As a first-time homeowner, I’m quickly getting an education in suburban life. The first weekend in my new home, following a raucous house-warming party, I was reminded that I’m not in college any more, nor even a college town. I’m a single man surrounded by families that have bedtimes, appointments and other responsibilities (I think that’s what he said). Then there are those holiday expectations.
On Halloween – unaware that I would be inundated with trick-or-treaters – I bought just three bags of candy that lasted barely 30 minutes. Thus, I was forced to flee my house out of fear of looking inept by my neighbors and their children. Now Christmas is approaching and lights, wreaths and stocking all must be purchased for the home so mine isn’t as conspicuous as a missing tooth.
It wasn’t like this when I bounced around rental homes and apartments. There, the pressure to abide by certain rules during certain times of year and day was minor. I have never, in fact, bought a Christmas tree. I love the holiday, but I always spend it at my family’s home in Spokane, Wash. I figured there was no reason to decorate, since no one would be home on the day for which I’m doing it.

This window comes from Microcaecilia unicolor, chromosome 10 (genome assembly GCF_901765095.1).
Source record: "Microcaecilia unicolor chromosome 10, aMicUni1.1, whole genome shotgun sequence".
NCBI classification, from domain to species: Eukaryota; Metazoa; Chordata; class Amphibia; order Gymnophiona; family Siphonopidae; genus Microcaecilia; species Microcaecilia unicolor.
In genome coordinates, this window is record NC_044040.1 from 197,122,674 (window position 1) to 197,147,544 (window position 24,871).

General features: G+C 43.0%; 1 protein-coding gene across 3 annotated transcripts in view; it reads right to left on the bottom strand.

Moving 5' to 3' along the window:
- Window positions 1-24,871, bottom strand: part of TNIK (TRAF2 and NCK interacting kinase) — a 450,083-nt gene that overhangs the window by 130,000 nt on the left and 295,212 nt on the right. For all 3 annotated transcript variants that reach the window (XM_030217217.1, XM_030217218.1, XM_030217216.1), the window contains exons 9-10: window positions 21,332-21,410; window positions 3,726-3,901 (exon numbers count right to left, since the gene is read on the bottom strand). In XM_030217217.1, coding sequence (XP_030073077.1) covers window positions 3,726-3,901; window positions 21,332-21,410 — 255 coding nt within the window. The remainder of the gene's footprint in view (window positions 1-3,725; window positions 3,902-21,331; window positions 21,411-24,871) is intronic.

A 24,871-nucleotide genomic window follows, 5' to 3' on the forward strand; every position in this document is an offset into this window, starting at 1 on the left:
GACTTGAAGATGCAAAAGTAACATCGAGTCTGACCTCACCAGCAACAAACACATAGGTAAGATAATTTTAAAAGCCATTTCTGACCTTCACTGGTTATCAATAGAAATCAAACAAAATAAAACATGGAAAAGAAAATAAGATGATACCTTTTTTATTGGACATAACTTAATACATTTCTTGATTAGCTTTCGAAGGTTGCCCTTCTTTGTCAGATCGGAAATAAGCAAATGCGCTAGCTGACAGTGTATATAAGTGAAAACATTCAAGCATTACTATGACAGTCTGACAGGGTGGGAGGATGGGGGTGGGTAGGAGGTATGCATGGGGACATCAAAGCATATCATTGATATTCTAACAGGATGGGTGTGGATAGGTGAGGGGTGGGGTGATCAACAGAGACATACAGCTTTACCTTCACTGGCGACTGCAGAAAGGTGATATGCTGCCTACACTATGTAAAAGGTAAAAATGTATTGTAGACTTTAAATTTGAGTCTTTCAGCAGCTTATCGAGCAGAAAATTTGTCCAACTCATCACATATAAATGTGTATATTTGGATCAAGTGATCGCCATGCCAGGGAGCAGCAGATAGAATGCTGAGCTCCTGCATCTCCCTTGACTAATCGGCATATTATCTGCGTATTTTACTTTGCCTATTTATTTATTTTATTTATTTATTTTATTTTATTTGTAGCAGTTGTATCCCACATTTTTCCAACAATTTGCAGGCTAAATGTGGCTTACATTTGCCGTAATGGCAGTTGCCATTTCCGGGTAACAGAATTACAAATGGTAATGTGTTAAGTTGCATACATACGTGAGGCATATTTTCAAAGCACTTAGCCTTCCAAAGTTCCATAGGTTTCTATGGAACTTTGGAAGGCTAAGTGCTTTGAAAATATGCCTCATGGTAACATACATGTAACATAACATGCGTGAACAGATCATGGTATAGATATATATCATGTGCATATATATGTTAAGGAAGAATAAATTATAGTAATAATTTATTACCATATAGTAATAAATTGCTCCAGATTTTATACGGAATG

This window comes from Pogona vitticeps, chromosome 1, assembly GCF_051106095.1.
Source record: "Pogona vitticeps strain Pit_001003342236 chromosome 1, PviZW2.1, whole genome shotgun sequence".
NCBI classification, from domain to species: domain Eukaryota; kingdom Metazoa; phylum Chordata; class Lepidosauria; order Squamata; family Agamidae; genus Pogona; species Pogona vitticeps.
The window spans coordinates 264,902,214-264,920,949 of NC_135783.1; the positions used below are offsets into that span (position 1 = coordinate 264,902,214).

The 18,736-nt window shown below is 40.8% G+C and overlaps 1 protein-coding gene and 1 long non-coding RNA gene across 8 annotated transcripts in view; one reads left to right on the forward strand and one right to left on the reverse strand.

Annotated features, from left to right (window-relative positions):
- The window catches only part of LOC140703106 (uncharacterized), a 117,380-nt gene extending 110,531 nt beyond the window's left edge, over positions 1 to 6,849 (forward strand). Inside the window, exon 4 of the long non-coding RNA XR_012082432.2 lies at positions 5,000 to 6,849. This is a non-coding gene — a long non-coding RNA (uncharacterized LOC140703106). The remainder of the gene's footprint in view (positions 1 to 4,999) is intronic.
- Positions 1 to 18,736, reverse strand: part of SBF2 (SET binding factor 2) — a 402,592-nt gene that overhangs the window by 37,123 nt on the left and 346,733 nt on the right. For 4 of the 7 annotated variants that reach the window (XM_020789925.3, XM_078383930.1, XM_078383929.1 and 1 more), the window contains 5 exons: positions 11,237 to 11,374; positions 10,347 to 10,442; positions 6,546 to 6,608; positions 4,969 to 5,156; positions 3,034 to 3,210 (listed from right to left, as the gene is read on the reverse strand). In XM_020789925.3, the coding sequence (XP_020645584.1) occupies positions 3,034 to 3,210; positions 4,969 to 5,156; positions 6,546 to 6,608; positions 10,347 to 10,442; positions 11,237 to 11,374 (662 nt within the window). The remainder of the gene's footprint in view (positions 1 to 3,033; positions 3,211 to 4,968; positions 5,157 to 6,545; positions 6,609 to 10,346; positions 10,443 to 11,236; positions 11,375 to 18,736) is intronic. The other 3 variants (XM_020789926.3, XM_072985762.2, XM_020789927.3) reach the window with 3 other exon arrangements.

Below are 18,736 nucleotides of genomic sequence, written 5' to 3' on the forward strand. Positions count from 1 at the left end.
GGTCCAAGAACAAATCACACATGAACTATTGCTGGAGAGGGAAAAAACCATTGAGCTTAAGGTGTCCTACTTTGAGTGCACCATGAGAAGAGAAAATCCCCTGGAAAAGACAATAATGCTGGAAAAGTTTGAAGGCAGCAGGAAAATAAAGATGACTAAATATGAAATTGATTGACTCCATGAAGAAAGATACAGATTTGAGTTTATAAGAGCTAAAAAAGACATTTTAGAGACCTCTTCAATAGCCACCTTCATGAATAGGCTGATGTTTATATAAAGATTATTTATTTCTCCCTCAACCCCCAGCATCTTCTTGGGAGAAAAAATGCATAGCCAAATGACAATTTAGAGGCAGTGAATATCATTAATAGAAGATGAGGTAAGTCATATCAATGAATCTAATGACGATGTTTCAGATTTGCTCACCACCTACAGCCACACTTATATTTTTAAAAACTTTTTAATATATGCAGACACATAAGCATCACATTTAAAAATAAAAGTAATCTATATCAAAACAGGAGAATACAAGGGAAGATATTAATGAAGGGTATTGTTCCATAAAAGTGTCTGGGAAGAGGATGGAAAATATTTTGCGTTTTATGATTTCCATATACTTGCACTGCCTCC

That’s all changing. I’m realizing the little things you do in a neighborhood are as much for your neighbors as they are for yourself. I should have learned this during previous holidays, when my mother would mumble that she was going to pop the neighbor’s gaudy inflatable snowman waving at her from across the street. In turn, rumor has it, that our neighbors hated my family’s Christmas “motion lights” – something about our split-level home resembling a casino.
I’m quickly learning the rules of my new neighborhood. Socialize, but not too late. Be neighborly, but not too nosey. And decorate, but not too much. Always buy Christmas decorations, even if you’re going to be gone the whole month of December. It’s not for you. It’s for your neighbors who have families, appointments, responsibilities and are probably talking behind your back.
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